Better Undo

Is there a way to alter the UNDO command?

For example, if you’ve eaten a poison that takes 5 turns to kill you, is there a way to set up UNDO so that it takes you back to before you’ve eaten the poison, so that undo isn’t worthless? (Or so you don’t need to type undo 5 times?).

Maybe some way involving scenes?

Jesse’s extension “Hypothetical Questions” has some code you could adapt to the purpose. It would be quite a job to do, I think.

If you’re allowing multiple undos, I don’t think it’s so onerous to require the player to type undo 5 times in that specific case. Of course, you could also give a bigger clue once the apple is bitten, or just make death instantaneous rather than letting the inevitable play out for 5 turns


You could hack the library to not save undo states on turns after the game has become unwinnable. (It would require some low-level surgery.)

It would be hard to communicate the situation to the player clearly, though. You’d want to say something like “[undoing five turns, to before you drank the poison]”.

Well, not all that many terps allow that many layers of undo – specifically I’m pretty sure Parchment doesn’t. [UPDATE: Never mind, it does now – see Dannii’s post below.] (This caught out one of the authors in the JayIsGames comp.) Anyway, it’d be pretty annoying to have to type undo five times.

Speaking of the JayIsGames comp, there was one game, “I Expect You To Die,” which starts with this text:

Which looks intriguing – but the game was not unbuggy, so I doubt that it did anything too complicated. I suspect that what was going on was that the game was pretty much a series of gated puzzles, so it was possible to just reset you to the beginning of the puzzle on which you died. “Earl Grey” did something similar, I think, and “Everybody Dies” at one point automatically takes you back to the beginning of a scene if you die. But it looks like you want something more flexible.

The issue is not the game being unwinnable as much, moreso that you make choices that have consequences beyond 1 turn, and you might want to go back and take a different branch. More like CYOA I guess.

Parchment now supports an unlimited number of undos. I can’t remember when we added that, but it was probably after the JIG comp.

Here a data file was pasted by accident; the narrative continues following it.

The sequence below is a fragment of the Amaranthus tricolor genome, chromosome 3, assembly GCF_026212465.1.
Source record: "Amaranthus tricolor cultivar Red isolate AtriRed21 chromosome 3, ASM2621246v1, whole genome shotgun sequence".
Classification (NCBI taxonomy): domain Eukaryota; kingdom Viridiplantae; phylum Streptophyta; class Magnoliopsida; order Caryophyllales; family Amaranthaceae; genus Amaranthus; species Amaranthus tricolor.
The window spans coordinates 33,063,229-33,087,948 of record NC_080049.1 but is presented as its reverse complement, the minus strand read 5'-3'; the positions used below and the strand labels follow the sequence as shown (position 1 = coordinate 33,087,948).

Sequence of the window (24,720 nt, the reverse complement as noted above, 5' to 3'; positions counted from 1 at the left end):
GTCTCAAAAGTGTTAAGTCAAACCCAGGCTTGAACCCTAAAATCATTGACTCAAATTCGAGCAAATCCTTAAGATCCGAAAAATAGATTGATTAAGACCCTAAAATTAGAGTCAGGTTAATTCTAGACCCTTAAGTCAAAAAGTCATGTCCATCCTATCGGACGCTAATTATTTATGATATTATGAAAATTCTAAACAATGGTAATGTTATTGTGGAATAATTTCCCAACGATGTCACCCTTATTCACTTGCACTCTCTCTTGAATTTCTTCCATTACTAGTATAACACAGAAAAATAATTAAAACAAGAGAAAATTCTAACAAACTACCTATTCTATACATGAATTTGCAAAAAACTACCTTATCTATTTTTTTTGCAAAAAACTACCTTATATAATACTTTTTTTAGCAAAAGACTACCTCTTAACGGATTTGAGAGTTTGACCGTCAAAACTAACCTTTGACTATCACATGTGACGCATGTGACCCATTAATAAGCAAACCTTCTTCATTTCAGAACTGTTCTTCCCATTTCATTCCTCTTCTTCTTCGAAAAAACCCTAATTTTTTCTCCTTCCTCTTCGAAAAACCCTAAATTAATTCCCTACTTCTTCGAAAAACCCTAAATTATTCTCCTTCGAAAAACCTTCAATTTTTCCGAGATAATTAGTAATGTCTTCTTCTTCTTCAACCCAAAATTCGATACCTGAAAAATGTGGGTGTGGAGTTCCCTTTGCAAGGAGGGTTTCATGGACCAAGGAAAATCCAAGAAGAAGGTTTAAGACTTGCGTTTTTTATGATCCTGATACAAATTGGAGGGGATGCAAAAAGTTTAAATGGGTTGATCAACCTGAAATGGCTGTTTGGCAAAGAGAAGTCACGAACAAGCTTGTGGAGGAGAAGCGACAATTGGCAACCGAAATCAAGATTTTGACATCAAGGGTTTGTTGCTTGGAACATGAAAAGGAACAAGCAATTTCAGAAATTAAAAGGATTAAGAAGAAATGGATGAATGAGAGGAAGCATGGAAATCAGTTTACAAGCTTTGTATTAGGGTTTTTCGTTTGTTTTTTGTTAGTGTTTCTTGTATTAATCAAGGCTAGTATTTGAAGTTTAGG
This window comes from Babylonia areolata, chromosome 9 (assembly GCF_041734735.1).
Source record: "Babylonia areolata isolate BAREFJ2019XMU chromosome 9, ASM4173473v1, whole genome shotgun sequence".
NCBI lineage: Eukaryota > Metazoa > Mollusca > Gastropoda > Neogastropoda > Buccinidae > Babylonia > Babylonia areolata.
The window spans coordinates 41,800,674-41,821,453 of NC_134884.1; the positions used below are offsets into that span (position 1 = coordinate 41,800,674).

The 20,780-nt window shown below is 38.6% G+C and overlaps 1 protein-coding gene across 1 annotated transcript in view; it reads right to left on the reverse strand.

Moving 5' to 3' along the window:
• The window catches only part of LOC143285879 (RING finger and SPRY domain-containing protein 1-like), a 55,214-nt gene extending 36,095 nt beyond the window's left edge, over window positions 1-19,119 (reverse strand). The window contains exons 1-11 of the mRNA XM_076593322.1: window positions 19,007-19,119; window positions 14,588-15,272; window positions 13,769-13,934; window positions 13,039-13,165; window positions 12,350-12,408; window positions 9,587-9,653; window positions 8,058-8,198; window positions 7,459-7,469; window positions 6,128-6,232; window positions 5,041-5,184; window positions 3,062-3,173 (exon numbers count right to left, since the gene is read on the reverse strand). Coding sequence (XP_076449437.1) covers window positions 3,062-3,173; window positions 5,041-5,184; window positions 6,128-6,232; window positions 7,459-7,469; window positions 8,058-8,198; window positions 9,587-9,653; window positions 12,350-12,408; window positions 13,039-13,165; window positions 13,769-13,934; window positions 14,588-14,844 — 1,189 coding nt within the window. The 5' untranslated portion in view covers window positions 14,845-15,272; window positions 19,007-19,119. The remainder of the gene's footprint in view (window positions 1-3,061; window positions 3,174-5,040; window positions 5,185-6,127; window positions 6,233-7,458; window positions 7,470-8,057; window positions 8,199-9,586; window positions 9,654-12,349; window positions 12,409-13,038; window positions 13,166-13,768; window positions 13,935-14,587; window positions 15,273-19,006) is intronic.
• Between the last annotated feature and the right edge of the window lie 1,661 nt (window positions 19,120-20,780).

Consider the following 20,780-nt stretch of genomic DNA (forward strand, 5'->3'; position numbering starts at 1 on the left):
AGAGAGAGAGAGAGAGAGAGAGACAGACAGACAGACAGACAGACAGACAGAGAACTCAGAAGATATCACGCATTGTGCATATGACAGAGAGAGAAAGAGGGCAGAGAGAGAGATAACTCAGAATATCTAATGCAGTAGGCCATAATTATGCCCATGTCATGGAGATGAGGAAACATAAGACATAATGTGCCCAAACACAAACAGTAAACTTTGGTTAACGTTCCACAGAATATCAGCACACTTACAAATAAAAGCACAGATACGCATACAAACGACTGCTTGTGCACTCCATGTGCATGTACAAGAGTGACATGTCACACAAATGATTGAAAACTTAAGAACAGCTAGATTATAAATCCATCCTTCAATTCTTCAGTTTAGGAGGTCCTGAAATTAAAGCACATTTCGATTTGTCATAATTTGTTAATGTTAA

This was a natural fit for my Undo Output Control extension, so I went ahead and added the capability to stop saving the undo state (Zarf’s suggestion, basically). You can download a test version of the extension here: … ontrol.i7x

The second code example (also copied below) replicates the OP’s poison-drinking scenario.

Please play around with this and let me know how it goes. If it looks good, I’ll submit the extension.


[code]Include Undo Output Control by Erik Temple.

Suicide Room is a room. There is a bottle of poison in Suicide.

Instead of drinking the bottle of poison:
now the printed name of the bottle is “empty bottle”;
say “You drink down the poison in a single draught! That probably wasn’t very smart.”;
disable saving of undo state.

Every turn when the printed name of the bottle is “empty bottle”:
say “[one of]Your cheeks burn[or]Your teeth hurt[or]Your belly twists[or]Your vision fades[the end][stopping].”

To say the end:
end the game in death.

Before undoing an action when save undo state is false:
say “[bracket]Attempting to undo to the moment just before you drank the poison.[close bracket][paragraph break]”;
rule succeeds.

Report undoing an action:
say “[bold type]”;
say “[Location]” in upper case;
say “[roman type]”;
say “[line break]”;
say “[bracket]Undone.[close bracket][line break]”;
rule succeeds.[/code]

I guess I’ll have to give away some spoilers or something- but basically i have a one room game with about 30 different endings.

Some endings involve being drunk or on drugs when you do certain actions.
Others involve you being tied up.
others involve you destroying the room.

I was hoping people could undo to certain key actions, so they could explore a different ending. (Okay, I drowned myself on drugs, now what if i drown myself without drugs?)

I guess that’s what SAVE/RESTORE is for.